The body responsible for safeguarding equality in the UK will tell the government today that the economic climate is too fragile to impose equal pay reviews on business.Sorry, ‘sisters’, but needs must when the Devil drives, and there are some things we can no longer afford.
And chief among those things is the notion that there is ‘unequal pay’ in the UK when what there really is, as Tim Worstall points out, is a disparity in how these figures are compiled.
But they haven’t quite given up on the idea, merely trimming their sails to meet the unfavourable winds:
Summarising the strategy, the chief executive of the EHRC, Nicola Brewer, said an entirely new equal pay act was needed, and called for "radical reform in the future." This would be a long-term exercise, requiring several years of work. More immediately, the commission's approach is based on "encouraging" companies to improve their record voluntarily.‘Several years of work’ = ‘several years of continued employment for Nicola Brewster’, that is….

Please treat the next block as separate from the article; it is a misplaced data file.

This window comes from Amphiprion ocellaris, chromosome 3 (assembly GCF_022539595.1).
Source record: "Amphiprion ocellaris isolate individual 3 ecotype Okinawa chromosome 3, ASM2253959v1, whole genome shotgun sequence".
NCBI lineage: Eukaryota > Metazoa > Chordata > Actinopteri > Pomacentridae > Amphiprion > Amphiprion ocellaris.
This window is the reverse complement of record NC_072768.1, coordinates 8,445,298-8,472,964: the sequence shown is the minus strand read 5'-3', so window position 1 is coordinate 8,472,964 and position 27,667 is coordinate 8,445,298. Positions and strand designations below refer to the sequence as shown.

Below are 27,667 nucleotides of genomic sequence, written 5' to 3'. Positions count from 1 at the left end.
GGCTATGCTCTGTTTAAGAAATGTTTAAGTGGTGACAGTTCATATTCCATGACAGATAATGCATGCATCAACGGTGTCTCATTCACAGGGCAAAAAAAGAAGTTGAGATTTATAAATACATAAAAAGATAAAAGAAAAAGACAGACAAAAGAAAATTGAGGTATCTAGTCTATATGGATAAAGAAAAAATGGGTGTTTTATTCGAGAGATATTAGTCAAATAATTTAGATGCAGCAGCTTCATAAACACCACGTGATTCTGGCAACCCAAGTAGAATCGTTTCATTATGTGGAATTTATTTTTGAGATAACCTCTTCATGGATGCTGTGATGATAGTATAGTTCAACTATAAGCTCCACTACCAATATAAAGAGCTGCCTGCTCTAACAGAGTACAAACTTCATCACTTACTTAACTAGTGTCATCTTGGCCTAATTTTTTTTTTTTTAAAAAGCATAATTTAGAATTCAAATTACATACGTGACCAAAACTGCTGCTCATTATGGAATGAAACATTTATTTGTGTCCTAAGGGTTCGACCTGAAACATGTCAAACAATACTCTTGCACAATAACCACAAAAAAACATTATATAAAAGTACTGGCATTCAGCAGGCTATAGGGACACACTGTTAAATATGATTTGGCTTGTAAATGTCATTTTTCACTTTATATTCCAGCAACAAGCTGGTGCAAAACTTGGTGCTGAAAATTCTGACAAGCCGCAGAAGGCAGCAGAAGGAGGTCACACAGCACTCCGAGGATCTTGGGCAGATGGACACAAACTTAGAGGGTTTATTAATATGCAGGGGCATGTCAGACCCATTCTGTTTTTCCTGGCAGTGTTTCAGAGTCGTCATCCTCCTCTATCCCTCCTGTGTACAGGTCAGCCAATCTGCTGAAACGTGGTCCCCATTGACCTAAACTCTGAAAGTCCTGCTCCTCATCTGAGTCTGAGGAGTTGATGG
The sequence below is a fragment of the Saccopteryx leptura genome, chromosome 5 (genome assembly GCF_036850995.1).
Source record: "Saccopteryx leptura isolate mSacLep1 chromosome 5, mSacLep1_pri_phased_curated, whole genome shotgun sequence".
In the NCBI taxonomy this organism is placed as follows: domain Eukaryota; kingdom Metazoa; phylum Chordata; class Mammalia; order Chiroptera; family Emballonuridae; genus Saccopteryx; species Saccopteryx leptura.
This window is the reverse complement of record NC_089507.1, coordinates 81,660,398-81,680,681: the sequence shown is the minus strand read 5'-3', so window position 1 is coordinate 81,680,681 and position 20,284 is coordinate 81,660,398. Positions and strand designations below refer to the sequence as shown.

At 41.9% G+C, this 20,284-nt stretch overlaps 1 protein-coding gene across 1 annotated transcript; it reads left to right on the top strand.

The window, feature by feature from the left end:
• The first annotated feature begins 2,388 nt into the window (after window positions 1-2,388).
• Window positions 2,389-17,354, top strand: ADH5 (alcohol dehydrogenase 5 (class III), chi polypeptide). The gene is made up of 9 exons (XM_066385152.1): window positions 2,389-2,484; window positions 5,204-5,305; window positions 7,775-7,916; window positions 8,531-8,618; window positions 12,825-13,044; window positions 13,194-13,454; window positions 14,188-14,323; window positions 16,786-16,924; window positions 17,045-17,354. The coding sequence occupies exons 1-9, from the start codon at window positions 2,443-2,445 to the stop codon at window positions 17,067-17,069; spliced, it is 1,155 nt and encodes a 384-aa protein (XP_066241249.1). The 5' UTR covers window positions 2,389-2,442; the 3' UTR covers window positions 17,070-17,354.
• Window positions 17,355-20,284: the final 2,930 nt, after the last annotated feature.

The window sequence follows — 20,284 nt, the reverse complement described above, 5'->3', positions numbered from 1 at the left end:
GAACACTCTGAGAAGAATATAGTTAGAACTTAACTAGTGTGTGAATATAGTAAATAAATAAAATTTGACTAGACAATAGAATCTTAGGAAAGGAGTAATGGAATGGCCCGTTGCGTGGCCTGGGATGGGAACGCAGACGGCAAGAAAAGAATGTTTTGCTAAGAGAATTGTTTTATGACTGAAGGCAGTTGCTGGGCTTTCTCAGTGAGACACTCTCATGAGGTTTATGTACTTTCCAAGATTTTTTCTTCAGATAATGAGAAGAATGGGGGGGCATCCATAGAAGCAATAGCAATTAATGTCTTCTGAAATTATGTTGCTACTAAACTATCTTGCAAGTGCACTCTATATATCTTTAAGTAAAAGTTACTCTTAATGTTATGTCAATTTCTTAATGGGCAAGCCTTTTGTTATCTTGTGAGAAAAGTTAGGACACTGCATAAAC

Even this doesn’t please the sistren though, as you might have expected:
The focus on what is realistic in the light of the recession dismayed campaigners for women's rights. "We must not get caught in this trap of saying in difficult times we will trade in women's rights," said Katherine Rake, director of the Fawcett Society.Ladies, ladies! There’s a new mood in the country. Can’t you sense it?
Sarah Veale, head of the equality department at the TUC, said pay audits were "a crucial part" of eliminating the pay gap. "Until companies are forced to shine a light on where the anomalies are, you can't address the problem," she said.
Bronwyn McKenna, a director of Unison, said she was "very sceptical about any measure that doesn't actually compel any employers to do an audit". "The voluntary approach simply hasn't worked," she said.
We are having to cut out luxuries. Make too much noise, and someone might start to wonder if, given Tim’s observations, we really need, and can justify, your positions.